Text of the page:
Since early September, SentinelLabs has been tracking the rapid rise of a new malware loader that previous researchers have dubbed “SquirrelWaffle”. The tool has been utilized in multiple global attacks since then and is being likened to Emotet in the way it is being used to conduct massive malspam campaigns.
In this post, we explain how SquirrelWaffle works, what to look out for and how to protect your business from the latest malspam loader.
SquirrelWaffle is a recent malware loader that is distributed through malspam – malicious spam mail – with the purpose of infecting a device with second-stage malware such as cracked copies of the red teaming tool Cobalt Strike and QakBot, a well-known malware that started life as a simple banking trojan but has since evolved into a multi-functional framework with RAT (Remote Access Trojan)-like capabilities.
Researchers have noted how the infection chain may begin with an email reply chain attack, in which a threat actor neither inserts themselves as a new correspondent nor attempts to spoof someone else’s email address. Instead, the attacker sends the malicious SquirrelWaffle email from a hijacked account belonging to one of the participants. Since the attacker has access to the whole thread, they can tailor their malspam message to fit the context of an ongoing conversation. Given that the recipient likely already trusts the sender, there’s an increased likelihood of the target opening the maldoc or clicking the link. Email reply chain attacks were a hallmark of Emotet campaigns and contributed a great deal to its success.
SquirrelWaffle first appeared in early September and defenders have noticed an uptick in incidences of infection since then. SentinelLabs researchers have also noticed that the malware drops unique payloads even from the same infection chain and that file path patterns are continuing to evolve.
Initial delivery of SquirrelWaffle as a first stage loader often comes courtesy of a phishing email with either a malicious MS Word or Excel attachment or embedded link leading to a zip-compressed malicious document download. These maldocs contain VBS macros which execute PowerShell to retrieve and launch the SquirrelWaffle loader.
The initial SquirrelWaffle files are written to disk as prescribed by the malicious PowerShell script responsible for their retrieval. For example, early clusters of malicious documents dropped SquirrelWaffle using this set of file names:
C:Datoptest.test C:Datoptest1.test C:Datoptest2.test
Importantly, no two runs of the same malicious document will produce the same SquirrelWaffle payloads. On each execution, the payloads written to disk will have unique hashes.
"C:Users<redact>AppDataLocalTempTemp1_natusut-1501184.zipgrade-2086577786.xls" C:Datoptest.test - 8d7089f17bd5706309d7c6986fdd1140d6c5b4b2 C:Datoptest1.test - 52452f6f0ab73531fe54935372d9c34eb50653d8 "C:Users<redact>OneDrive - folder, IncDesktopgrade-2086577786.xls" C:Datoptest.test - bce0e9e1c6d2e7b12648ef316748191f10ed8582 C:Datoptest1.test - 8ba7694017d1cea1d4b73f39479726478df88b20 "C:Users\OneDrive - folder, IncDesktopgrade-2086577786.xls" C:Datoptest.test - 8aec96029b83d3b226c8c83dd90f48946ee97001 C:Datoptest1.test - 8262cd7029f943a7b6199b5a6c51ec19e085c3b7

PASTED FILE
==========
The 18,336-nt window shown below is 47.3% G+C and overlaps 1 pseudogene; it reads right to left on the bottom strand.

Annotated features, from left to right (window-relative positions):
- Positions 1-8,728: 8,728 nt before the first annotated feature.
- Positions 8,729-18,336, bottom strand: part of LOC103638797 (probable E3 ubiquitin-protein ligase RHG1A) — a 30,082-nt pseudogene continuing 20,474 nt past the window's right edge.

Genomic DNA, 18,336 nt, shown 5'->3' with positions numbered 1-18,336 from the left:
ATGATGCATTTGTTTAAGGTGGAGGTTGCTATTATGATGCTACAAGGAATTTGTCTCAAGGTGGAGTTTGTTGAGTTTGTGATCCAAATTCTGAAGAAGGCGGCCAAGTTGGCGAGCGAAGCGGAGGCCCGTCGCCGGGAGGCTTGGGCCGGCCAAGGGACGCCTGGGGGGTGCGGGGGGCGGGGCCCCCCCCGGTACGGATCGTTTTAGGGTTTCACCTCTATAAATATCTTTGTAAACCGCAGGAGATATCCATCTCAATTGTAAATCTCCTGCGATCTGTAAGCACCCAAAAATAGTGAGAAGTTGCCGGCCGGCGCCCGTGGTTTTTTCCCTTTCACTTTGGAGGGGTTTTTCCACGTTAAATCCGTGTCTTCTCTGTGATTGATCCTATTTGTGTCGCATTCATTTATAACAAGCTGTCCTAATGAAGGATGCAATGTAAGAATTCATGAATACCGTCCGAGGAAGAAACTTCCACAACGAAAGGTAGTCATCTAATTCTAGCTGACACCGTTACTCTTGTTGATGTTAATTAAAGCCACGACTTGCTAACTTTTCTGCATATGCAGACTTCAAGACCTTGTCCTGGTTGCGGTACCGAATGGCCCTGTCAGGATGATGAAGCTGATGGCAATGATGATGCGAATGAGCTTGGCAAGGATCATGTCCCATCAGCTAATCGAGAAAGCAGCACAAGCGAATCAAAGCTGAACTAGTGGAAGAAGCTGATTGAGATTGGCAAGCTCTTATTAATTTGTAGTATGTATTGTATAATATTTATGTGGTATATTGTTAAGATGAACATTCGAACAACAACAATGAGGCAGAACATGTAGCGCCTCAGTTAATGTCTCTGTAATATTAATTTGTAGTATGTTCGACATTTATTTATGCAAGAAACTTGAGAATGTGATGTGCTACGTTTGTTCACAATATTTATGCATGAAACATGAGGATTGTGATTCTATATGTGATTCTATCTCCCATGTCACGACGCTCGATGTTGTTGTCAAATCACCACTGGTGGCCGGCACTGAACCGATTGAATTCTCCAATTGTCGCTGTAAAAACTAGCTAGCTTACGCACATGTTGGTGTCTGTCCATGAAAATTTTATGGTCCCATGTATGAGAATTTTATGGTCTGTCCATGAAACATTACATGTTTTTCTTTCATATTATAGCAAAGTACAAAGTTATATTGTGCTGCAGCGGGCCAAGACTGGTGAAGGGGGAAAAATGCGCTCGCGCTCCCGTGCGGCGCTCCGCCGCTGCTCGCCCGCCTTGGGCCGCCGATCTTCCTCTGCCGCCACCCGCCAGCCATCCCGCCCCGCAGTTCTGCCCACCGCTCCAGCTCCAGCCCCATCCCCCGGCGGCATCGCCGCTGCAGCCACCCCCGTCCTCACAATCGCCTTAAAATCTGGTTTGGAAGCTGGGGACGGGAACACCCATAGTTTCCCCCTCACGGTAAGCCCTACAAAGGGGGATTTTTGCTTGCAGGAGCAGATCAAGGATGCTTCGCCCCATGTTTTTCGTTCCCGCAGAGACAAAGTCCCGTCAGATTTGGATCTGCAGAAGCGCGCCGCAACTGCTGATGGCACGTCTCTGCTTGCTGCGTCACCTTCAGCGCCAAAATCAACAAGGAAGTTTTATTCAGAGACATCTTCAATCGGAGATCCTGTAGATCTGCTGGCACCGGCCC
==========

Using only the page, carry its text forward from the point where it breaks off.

SquirrelWaffle has been observed using more conventional file name patterns as well, such as those with
ww1.dll ww2.dll ww3.dll ww4.dll ww5.dll
In early November, we observed yet another pattern, indicating that the malware authors are continually iterating:
good.good good1.good good2.good
SquirrelWaffle, in common with many other malware samples, uses a custom crypter. Doing so is attractive for many reasons, not the least of which are obfuscation and anti-analysis to prevent researchers from developing strong indicators of compromise for detection.
Researchers have shown that SquirrelWaffle uses the same custom crypter as other well-known attack frameworks including Ursnif, Hancitor and Zloader. This is used, among other things, to hide the malware’s Command and Control (C2) URL.
Upon infection, SquirrelWaffle can download a Cobalt Strike payload with
.txt extension and execute using the
WinExec function. The other likely payload that may be downloaded by current SquirrelWaffle infections is Qakbot.
Below we can see process injection into
explorer.exe from a SquirrelWaffle infection.
If infected with Qakbot, the malware will attempt to extract email data from the host.
From the above image, we can see the
C:Users<user>EmailStorage_<hostname>_<username>_<timestamp> pattern. The “collector_log.txt” contains a record of the malware’s enumeration and exfiltration process.
The SentinelOne platform detects and protects all customers against SquirrelWaffle infection. In the video demonstration below, we set the agent policy to ‘Detect Only’ to observe the infection in action. In ordinary circumstances, customers would use the Protect policy to prevent execution.
Cybercriminals are quick to come up with new loaders to team up with other groups that will help deliver a variety of payloads to achieve maximum financial gain. SquirrelWaffle is the latest such loader, currently being used to deliver Cobalt Strike and Qakbot but which can easily pivot to dropping any payload the operators wish. While SquirrelWaffle is certainly not yet anywhere near as prevalent as Emotet in its heyday, all the hallmarks are there of a campaign and infrastructure looking to grow.